Justia U.S. 4th Circuit Court of Appeals Opinion SummariesArticles Posted in Antitrust & Trade Regulation
SD3 II, LLC v. Black & Decker
SawStop filed an antitrust suit against Table Saw Manufacturers, alleging that the Table Saw Manufacturers had colluded in contravention of antitrust laws to exclude its proprietary technology from the market. The Fourth Circuit affirmed the district court's grant of summary judgment to Table Saw Manufacturers based on statute of limitations grounds. The court held that the doctrine of fraudulent concealment was not applicable in this case; SawStop was on actual notice of its antitrust claim against the Table Saw Manufacturers; even if SawStop lacked actual notice of its antitrust claim, SawStop was on inquiry notice of that claim and SawStop failed to investigate its claim with the necessary diligence; and thus the district court did not err in granting summary judgment to the Table Saw Manufacturers. View "SD3 II, LLC v. Black & Decker" on Justia Law
Association for Accessible Medicine v. Frosh
In 2017, Maryland enacted “An Act concerning Public Health – Essential Off-Patent or Generic Drugs – Price Gouging – Prohibition.” The Act, Md. Code, Health–General 2-802(a), prohibits manufacturers or wholesale distributors from “engag[ing] in price gouging in the sale of an essential off-patent or generic drug,” defines “price gouging” as “an unconscionable increase in the price of a prescription drug,” and “unconscionable increase” as “excessive and not justified by the cost of producing the drug or the cost of appropriate expansion of access to the drug to promote public health” that results in consumers having no meaningful choice about whether to purchase the drug at an excessive price due to the drug’s importance to their health and insufficient competition. The “essential” medications are “made available for sale in [Maryland]” and either appear on the Model List of Essential Medicines most recently adopted by the World Health Organization or are “designated . . . as an essential medicine due to [their] efficacy in treating a life-threatening health condition or a chronic health condition that substantially impairs an individual’s ability to engage in activities of daily living.” The Fourth Circuit reversed the dismissal of a “dormant commerce clause” challenge to the Act, finding that it directly regulates the price of transactions that occur outside Maryland. View "Association for Accessible Medicine v. Frosh" on Justia Law
Posted in: Antitrust & Trade Regulation, Commercial Law, Constitutional Law, Drugs & Biotech, Health Law
It’s My Party, Inc. v. Live Nation, Inc.
IMP filed suit against LN, alleging that LN violated the Sherman Antitrust Act, 15 U.S.C. 1 et seq., by engaging in monopolization, tying arrangements, and exclusive dealing in the music concert industry. IMP and LN both promote concert tours and operate concert venues, but they differ in geographic reach. The court affirmed the district court's grant of summary judgment to LN, concluding that IMP failed to define the relevant markets or to demonstrate any anticompetitive conduct. View "It's My Party, Inc. v. Live Nation, Inc." on Justia Law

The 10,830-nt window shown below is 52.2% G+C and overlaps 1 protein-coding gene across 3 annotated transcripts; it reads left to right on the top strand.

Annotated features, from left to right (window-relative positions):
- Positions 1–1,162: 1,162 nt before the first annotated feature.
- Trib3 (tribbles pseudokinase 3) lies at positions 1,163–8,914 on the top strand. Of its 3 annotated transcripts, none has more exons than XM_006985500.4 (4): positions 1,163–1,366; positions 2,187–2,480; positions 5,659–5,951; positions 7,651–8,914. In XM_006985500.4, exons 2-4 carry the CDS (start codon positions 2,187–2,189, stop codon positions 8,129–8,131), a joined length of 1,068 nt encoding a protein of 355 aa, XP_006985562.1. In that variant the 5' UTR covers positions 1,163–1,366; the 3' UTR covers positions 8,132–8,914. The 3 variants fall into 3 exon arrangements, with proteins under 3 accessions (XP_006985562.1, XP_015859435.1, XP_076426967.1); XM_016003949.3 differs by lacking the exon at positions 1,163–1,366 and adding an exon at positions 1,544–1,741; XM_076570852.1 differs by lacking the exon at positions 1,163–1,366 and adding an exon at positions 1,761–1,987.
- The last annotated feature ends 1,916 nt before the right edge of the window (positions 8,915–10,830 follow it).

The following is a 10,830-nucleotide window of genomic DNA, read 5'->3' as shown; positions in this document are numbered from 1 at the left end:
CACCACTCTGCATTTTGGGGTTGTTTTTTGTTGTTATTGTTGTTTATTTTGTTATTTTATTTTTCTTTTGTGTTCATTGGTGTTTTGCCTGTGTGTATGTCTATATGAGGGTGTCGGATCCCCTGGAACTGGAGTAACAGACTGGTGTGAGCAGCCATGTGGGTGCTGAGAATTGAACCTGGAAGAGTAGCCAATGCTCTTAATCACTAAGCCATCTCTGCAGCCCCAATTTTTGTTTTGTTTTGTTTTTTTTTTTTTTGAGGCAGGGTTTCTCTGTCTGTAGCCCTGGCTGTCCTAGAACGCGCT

SD3, LLC v. Black & Decker
SawStop filed suit against two dozen saw manufacturers and affiliated entities under section 1 of the Sherman Antitrust Act, 15 U.S.C. 1, contending that several major table-saw manufacturers conspired to boycott SawStop’s safety technology and corrupt a private safety-standard-setting process, all with the aim of keeping that technology off the market. The district court dismissed SawStop's amended complaint. The court concluded that SawStop's complaint does not plausibly allege any conspiracy to manipulate safety standards; the complaint also fails to allege any facts at all against several corporate parents and affiliates; and therefore, the court affirmed the district court's dismissal as to these claims. However, the court concluded that SawStop has alleged enough to suggest a plausible agreement to engage in a group boycott where the complaint offers enough to survive defendants’ motion to dismiss. Accordingly, the court vacated the district court's dismissal as to this claim and remanded for further proceedings. View "SD3, LLC v. Black & Decker" on Justia Law
Kolon Indus. Inc. v. E. I. DuPont De Nemour
DuPont filed suit against Kolon, alleging the theft and misappropriation of its Kevlar trade secrets (the trade secrets case). Kolon's answer included the instant counterclaim (the antitrust case), alleging that DuPont had illegally monopolized and attempted to monopolize the U.S. para-aramid market through its supply agreements with high-volume para-aramid customers. Para-aramid is a strong, complex synthetic fiber used in body armor, tires, fiber optic cables, and a variety of other industrial products. The court concluded that following United States v. Owens, recusals under 28 U.S.C. 455(b) include a judicially implied timely-filing requirement, and that the district court acted within its discretion when it denied Kolon's recusal motion on timeliness grounds. The court deferred to the district court's considerable discretion in overseeing discovery and will not disturb its discovery rulings. On the merits of Kolon's antitrust suit, Kolon has failed to raise a triable issue of material fact sufficient to sustain either its attempted or actual monopolization claims. Accordingly, the court affirmed the judgment of the district court.View "Kolon Indus. Inc. v. E. I. DuPont De Nemour" on Justia Law